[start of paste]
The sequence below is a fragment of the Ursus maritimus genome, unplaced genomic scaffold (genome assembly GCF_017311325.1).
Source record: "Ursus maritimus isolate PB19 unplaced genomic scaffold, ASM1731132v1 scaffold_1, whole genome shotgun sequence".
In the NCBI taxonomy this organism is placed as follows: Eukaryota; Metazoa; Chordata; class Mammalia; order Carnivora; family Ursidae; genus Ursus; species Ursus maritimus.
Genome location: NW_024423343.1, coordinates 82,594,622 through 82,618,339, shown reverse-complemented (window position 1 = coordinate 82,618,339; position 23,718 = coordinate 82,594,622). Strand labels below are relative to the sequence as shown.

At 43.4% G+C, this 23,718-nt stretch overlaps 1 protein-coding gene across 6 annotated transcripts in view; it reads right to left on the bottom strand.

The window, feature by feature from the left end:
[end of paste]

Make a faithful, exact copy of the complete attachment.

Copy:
The sequence below is a fragment of the Ursus maritimus genome, unplaced genomic scaffold (genome assembly GCF_017311325.1).
Source record: "Ursus maritimus isolate PB19 unplaced genomic scaffold, ASM1731132v1 scaffold_1, whole genome shotgun sequence".
In the NCBI taxonomy this organism is placed as follows: Eukaryota; Metazoa; Chordata; class Mammalia; order Carnivora; family Ursidae; genus Ursus; species Ursus maritimus.
Genome location: NW_024423343.1, coordinates 82,594,622 through 82,618,339, shown reverse-complemented (window position 1 = coordinate 82,618,339; position 23,718 = coordinate 82,594,622). Strand labels below are relative to the sequence as shown.

At 43.4% G+C, this 23,718-nt stretch overlaps 1 protein-coding gene across 6 annotated transcripts in view; it reads right to left on the bottom strand.

The window, feature by feature from the left end: